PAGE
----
The Flag of Syria: History, Meaning, and Symbolism


Written by Taiwo Victor

Published: January 22, 2023

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Officially the Syrian Arab Republic, Syria is a country located in southwestern Asia on the east coast of the Mediterranean Sea. The state shares borders with other countries, like Turkey to the north, Israel and Lebanon to the southwest, Iraq to the east and southeast, and Cyprus west of the Mediterranean Sea, which lies west of the country itself. Syria is home to a diverse landscape and diverse people, with a unique flag representing the various ideologies that the country stands for. Discover the history, meaning, and symbolism of the Syrian flag in this post.

Syria: Geography and Climate

Syria consists of mountains, deserts, and fertile plains; it also splits into two major regions- the western and eastern regions. These two regions are divided by the Great Rift Valley (Jordan Rift Valley). The western region contains more mountain ranges, while the east is home to the Syrian desert, which covers over 200,000 square miles. The highest point in the country is Mount Hermon (Jabal Al-Shaykh), which reaches a height of 9,232 feet (2,814 meters). Other smaller mountains are also scattered around the country. Syria is also home to several notable rivers, particularly the Orontes River, which flows through the rift valley, and the Euphrates River, which starts in Turkey and flows through Syria before entering Iraq.

Generally, Syria experiences a Mediterranean climate characterized by very hot and dry summers that last longer than average. However, even during this period, some parts of the country experience light summer rain. Generally, only the parts that are above 5,000 feet get to experience a bit of a breeze during the summer in Syria.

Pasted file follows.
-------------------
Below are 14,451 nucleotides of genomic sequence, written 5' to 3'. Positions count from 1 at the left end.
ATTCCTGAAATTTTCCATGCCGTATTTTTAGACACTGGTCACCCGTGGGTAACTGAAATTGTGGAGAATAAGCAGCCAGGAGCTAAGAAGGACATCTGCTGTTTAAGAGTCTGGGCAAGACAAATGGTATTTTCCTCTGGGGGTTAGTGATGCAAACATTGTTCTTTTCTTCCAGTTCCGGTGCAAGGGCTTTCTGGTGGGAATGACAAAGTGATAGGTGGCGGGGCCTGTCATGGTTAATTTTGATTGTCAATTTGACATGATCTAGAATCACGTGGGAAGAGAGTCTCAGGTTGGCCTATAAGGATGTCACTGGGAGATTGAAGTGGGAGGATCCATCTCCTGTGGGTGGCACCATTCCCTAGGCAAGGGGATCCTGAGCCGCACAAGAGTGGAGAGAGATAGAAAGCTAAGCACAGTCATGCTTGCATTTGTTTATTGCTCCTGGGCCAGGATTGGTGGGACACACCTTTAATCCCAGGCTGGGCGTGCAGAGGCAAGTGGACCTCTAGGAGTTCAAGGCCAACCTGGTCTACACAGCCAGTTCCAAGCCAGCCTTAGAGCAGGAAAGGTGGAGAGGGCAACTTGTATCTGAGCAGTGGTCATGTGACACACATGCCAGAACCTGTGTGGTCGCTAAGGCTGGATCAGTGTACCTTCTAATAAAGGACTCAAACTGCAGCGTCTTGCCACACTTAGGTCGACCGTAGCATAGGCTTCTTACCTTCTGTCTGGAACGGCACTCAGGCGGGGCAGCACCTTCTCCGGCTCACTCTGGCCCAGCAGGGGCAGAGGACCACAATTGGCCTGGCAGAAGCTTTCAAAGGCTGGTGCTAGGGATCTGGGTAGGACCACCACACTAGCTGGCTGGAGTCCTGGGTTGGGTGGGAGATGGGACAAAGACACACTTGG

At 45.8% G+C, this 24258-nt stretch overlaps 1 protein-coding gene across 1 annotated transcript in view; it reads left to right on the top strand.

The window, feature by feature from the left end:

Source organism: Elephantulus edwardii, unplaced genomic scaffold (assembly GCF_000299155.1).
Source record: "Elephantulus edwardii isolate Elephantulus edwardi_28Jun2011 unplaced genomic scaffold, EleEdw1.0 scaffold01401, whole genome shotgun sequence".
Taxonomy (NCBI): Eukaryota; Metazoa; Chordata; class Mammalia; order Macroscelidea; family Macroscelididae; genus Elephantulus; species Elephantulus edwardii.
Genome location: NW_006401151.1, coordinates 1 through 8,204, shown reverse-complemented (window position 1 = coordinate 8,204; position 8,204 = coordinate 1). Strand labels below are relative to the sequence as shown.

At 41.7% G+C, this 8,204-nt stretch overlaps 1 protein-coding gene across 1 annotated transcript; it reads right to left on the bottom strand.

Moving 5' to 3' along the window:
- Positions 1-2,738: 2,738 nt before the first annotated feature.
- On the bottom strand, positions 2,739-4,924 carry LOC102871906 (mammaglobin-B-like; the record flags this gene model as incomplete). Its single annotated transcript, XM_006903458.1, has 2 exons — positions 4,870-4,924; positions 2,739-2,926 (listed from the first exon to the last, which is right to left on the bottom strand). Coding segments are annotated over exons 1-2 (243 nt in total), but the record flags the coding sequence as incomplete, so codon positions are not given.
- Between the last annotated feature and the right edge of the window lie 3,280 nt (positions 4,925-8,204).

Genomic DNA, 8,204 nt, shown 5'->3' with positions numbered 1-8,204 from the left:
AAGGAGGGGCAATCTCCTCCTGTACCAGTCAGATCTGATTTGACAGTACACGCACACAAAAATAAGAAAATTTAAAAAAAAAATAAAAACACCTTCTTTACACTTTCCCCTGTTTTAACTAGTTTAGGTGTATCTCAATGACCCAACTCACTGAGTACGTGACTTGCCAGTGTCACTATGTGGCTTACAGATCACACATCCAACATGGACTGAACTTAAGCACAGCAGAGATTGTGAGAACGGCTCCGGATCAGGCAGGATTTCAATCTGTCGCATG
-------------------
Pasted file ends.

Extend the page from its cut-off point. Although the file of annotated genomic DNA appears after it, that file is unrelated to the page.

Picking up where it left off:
Syria: Culture and Cuisine

Damascus, Syria

Damascus, Syria is one of the oldest cities in the world.


The country is home to over 16 million people spread across a total area of 185,180 square kilometers (71,498 square miles). The country is the 25th largest in Asia by land area and is in the top 100 most populated countries in the world. Despite not having too many inhabitants, the country is still one with many diverse cultures. The people of Syria cannot be traced to an exact location and are believed to have evolved from different origins over an extended period of time. Despite this variation, Syrians are all thought to be Levantine people, hailing from a historically sizable region in Western Asia’s Eastern Mediterranean region.

Like its people, the cuisine of Syria is also diverse; developing over the years by adding different styles of cooking and ingredients from people who settled in the country and even neighboring regions throughout its history. Because of its diversity and how old some of its methods and ingredients are, Syrian cuisine is regarded as one of the most ancient in the Arab world. Despite having certain similar dishes, the different regions of the country each have unique dishes and cooking methods.

Syria: Language and Religion